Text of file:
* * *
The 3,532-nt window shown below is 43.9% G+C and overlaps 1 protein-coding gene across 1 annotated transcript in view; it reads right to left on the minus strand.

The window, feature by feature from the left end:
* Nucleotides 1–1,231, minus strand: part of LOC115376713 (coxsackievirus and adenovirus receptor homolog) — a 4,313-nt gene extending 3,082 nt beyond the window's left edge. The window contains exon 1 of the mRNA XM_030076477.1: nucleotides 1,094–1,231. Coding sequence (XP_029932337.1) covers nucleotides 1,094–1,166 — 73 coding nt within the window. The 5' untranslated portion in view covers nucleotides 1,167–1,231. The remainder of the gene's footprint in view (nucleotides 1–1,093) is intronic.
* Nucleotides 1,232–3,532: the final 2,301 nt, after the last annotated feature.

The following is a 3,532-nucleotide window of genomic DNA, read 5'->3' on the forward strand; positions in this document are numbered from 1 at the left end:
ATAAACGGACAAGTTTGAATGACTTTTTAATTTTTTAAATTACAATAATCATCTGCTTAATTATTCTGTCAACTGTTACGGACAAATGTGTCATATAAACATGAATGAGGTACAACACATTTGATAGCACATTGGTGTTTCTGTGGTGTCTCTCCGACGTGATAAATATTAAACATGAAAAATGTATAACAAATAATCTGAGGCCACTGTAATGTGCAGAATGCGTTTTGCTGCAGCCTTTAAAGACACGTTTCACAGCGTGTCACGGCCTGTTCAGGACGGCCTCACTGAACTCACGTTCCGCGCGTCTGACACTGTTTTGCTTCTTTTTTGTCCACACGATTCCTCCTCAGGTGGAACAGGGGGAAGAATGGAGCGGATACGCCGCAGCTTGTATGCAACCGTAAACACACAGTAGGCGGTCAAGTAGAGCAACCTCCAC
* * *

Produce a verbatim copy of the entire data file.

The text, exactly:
The 3,532-nt window shown below is 43.9% G+C and overlaps 1 protein-coding gene across 1 annotated transcript in view; it reads right to left on the minus strand.

The window, feature by feature from the left end:
* Nucleotides 1–1,231, minus strand: part of LOC115376713 (coxsackievirus and adenovirus receptor homolog) — a 4,313-nt gene extending 3,082 nt beyond the window's left edge. The window contains exon 1 of the mRNA XM_030076477.1: nucleotides 1,094–1,231. Coding sequence (XP_029932337.1) covers nucleotides 1,094–1,166 — 73 coding nt within the window. The 5' untranslated portion in view covers nucleotides 1,167–1,231. The remainder of the gene's footprint in view (nucleotides 1–1,093) is intronic.
* Nucleotides 1,232–3,532: the final 2,301 nt, after the last annotated feature.

The following is a 3,532-nucleotide window of genomic DNA, read 5'->3' on the forward strand; positions in this document are numbered from 1 at the left end:
ATAAACGGACAAGTTTGAATGACTTTTTAATTTTTTAAATTACAATAATCATCTGCTTAATTATTCTGTCAACTGTTACGGACAAATGTGTCATATAAACATGAATGAGGTACAACACATTTGATAGCACATTGGTGTTTCTGTGGTGTCTCTCCGACGTGATAAATATTAAACATGAAAAATGTATAACAAATAATCTGAGGCCACTGTAATGTGCAGAATGCGTTTTGCTGCAGCCTTTAAAGACACGTTTCACAGCGTGTCACGGCCTGTTCAGGACGGCCTCACTGAACTCACGTTCCGCGCGTCTGACACTGTTTTGCTTCTTTTTTGTCCACACGATTCCTCCTCAGGTGGAACAGGGGGAAGAATGGAGCGGATACGCCGCAGCTTGTATGCAACCGTAAACACACAGTAGGCGGTCAAGTAGAGCAACCTCCAC